To provide an example of how a fundraising platform works, here is Publishizer. There are three simple steps for the author: write a book proposal, validate readership, and choose a publisher. For the first step, the author needs to write something like a business plan for their book. The second step for authors is to generate support for their idea. The specific goal for the author is to have 500 pre-orders for their book within 30 days. If this goal is reached Publishizer will query interested publishers for the author. The third step involves the author contacting the list of interested publishers that Publishizer has collected and request publishing offers (Publishizer, 2016). When readers browse different books on Publishizer, they see a list of different books, each with their own cover art as well as information regarding how that particular book is doing. Readers would see the monetary amount raised, the number of pre-orders that author has, the number of days left in the campaign out of the 30 day limit that is given to the author, as well as the number of publishers that have shown an interest in their book idea.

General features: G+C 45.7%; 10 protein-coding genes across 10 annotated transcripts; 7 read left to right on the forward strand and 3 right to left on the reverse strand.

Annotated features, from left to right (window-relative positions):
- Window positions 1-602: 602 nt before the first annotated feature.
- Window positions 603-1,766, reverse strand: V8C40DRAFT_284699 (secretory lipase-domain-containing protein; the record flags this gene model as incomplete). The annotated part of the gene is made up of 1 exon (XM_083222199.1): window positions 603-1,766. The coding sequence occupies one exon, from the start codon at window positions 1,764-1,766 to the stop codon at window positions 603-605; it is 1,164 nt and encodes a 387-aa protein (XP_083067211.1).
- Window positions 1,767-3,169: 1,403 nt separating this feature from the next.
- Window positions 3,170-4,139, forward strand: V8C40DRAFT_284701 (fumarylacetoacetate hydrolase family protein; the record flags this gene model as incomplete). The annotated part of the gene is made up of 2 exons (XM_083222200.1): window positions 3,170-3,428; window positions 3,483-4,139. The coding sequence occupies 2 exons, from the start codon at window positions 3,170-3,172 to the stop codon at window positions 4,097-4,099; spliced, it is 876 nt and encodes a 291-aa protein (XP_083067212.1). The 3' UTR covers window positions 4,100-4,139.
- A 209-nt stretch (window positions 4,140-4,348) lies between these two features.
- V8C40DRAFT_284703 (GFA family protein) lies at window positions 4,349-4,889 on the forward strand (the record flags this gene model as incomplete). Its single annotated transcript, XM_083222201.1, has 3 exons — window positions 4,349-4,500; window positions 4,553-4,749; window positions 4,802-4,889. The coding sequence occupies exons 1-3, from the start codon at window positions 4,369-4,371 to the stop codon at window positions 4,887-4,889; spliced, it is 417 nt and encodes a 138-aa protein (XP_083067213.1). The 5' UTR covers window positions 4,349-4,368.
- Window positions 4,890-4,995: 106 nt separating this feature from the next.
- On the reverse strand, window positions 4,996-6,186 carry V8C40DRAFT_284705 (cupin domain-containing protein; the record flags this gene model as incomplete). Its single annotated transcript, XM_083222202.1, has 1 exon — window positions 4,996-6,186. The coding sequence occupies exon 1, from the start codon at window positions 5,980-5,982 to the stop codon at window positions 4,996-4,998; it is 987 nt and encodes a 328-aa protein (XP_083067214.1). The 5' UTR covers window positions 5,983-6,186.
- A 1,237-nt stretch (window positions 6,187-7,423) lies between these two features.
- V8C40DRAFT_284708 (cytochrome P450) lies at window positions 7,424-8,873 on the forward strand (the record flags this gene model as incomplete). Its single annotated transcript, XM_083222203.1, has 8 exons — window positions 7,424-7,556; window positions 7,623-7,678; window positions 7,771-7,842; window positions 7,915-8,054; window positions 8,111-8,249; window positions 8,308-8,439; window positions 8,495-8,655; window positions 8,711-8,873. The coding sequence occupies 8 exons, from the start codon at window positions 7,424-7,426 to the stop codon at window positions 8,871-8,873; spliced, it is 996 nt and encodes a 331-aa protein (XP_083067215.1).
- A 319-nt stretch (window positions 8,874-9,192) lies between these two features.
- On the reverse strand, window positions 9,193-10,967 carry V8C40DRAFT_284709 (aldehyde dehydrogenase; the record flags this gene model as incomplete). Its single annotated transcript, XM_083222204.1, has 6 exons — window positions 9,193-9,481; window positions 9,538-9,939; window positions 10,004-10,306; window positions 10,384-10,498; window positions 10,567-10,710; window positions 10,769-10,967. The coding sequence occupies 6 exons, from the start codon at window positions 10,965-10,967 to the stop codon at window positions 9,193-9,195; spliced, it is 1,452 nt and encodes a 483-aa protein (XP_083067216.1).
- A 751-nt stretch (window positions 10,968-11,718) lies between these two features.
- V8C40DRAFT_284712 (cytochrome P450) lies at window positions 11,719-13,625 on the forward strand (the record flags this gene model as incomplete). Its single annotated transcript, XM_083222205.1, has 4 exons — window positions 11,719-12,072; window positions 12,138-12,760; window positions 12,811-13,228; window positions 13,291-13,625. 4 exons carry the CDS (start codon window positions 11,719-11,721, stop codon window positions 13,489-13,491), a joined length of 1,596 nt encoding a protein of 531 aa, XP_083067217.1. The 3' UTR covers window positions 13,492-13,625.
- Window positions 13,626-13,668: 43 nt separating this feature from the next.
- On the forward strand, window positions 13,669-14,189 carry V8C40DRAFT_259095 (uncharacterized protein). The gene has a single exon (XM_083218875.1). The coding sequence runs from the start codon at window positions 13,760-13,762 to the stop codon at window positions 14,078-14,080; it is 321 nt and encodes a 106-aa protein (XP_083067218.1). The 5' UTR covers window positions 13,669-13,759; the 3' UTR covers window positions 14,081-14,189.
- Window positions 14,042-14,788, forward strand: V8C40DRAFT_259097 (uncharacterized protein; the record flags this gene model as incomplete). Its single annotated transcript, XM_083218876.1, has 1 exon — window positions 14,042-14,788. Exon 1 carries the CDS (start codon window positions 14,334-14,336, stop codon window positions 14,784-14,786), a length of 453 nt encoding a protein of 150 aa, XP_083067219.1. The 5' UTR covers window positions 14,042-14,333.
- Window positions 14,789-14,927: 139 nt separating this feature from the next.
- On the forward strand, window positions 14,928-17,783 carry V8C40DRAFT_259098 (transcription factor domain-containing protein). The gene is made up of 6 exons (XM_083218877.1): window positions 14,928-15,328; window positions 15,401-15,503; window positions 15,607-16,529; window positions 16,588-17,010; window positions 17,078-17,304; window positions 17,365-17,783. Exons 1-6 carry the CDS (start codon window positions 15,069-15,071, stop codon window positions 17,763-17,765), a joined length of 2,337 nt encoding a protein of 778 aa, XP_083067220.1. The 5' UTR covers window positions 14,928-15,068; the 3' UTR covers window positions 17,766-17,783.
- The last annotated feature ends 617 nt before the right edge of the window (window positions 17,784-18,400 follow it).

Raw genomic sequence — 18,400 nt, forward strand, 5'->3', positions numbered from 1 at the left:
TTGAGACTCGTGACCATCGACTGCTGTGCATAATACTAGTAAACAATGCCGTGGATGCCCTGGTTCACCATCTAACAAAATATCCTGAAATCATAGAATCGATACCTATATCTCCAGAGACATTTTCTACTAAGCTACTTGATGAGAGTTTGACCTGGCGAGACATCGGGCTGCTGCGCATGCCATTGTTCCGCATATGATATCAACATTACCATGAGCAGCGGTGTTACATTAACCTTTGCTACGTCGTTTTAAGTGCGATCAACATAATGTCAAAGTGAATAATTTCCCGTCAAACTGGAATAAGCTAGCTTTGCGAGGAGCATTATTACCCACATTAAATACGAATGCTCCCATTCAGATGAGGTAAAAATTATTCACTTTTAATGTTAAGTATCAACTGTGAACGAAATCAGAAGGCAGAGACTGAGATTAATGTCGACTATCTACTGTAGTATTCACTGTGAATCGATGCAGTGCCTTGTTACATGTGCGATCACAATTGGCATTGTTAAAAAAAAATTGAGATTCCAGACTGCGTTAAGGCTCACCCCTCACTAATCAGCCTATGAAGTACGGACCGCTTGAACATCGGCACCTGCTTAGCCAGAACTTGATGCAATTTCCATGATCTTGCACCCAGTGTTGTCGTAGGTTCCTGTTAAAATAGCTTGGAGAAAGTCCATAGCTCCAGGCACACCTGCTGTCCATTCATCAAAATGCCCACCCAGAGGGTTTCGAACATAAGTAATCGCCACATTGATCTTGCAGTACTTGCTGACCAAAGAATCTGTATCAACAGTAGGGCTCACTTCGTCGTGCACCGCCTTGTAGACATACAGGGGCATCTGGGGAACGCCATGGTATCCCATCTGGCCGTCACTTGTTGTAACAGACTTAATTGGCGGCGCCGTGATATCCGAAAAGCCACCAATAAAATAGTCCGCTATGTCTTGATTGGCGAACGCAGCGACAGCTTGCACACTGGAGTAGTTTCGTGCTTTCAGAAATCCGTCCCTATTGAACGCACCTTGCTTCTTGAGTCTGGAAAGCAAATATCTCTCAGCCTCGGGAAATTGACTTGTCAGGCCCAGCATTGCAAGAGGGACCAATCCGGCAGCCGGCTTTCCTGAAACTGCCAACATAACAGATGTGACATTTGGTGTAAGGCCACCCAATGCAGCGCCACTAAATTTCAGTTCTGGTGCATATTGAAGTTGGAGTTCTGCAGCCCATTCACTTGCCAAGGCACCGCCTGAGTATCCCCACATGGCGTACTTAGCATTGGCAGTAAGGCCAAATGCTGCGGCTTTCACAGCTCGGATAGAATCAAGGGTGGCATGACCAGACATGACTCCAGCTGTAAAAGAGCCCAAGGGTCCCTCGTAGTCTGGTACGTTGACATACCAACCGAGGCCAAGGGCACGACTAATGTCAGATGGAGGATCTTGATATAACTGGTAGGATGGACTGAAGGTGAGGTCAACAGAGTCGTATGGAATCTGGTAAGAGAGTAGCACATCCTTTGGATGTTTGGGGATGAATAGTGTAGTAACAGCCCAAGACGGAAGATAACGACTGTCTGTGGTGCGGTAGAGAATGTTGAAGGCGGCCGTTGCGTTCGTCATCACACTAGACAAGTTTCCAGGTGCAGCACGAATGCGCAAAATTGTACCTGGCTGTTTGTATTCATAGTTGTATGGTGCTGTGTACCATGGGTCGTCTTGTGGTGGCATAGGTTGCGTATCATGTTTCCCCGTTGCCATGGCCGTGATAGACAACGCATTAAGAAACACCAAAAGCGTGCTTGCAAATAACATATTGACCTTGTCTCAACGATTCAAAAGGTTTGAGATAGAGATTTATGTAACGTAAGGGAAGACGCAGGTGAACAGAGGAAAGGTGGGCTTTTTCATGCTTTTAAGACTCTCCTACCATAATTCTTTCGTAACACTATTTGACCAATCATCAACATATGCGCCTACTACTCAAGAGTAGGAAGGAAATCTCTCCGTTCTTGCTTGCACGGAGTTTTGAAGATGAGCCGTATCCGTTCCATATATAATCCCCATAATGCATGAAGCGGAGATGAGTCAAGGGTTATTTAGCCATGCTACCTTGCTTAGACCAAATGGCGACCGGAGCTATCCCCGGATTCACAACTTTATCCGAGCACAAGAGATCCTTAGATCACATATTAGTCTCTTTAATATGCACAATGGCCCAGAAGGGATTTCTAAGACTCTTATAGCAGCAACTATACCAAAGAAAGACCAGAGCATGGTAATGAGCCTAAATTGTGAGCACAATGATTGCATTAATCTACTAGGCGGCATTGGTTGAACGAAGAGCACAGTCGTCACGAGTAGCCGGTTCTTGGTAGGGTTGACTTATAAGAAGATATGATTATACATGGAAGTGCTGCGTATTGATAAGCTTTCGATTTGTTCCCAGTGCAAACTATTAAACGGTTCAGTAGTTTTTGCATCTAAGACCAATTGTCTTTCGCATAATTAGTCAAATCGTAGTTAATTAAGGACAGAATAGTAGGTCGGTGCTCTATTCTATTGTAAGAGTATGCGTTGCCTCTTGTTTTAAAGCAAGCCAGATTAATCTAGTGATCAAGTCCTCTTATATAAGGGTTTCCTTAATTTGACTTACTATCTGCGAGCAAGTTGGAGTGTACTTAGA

An example of a website that helps full-service book publishers to use crowdfunding to decide what to publish, here is Unbound. Similar to Publishizer, Unbound has a number of stages to its crowdfunding process. Authors are required to go through five steps: pitching an idea, the contract, crowdfunding, production, and the completion of the project. The first step for authors is to pitch their book idea to the Commissioning Editors; where they will decide if the idea is worth supporting. The second step involves signing a contract; the author maintains their intellectual rights, Unbound gets the licence to produce and publish the author’s work, and profits are split 50/50 (Unbound, 2015). The third step is to write the book; this is more of the waiting period for authors, while they write their book, pre-orders are sold by Unbound. The fourth step is production; Unbound has a team of professionals who include writers, designers, editors, publishers, and product managers who will take care of the whole production process (Unbound, 2015). The final step is the completion of the project. Not only do supporters of the book receive a physical copy, the book is also sold into popular stores by Penguin Random House (Unbound, 2015). While browsing the various book ideas, readers can immediately see the percentage funded. On Unbound however, the cover art is not created and may prove difficult in catching readers’ attention. Many people judge a book by its cover, in this case, select a book by its cover. Unlike Publishizer, Unbound does not put a time limit for the authors. Once the book reaches the funding target, the publishing process begins.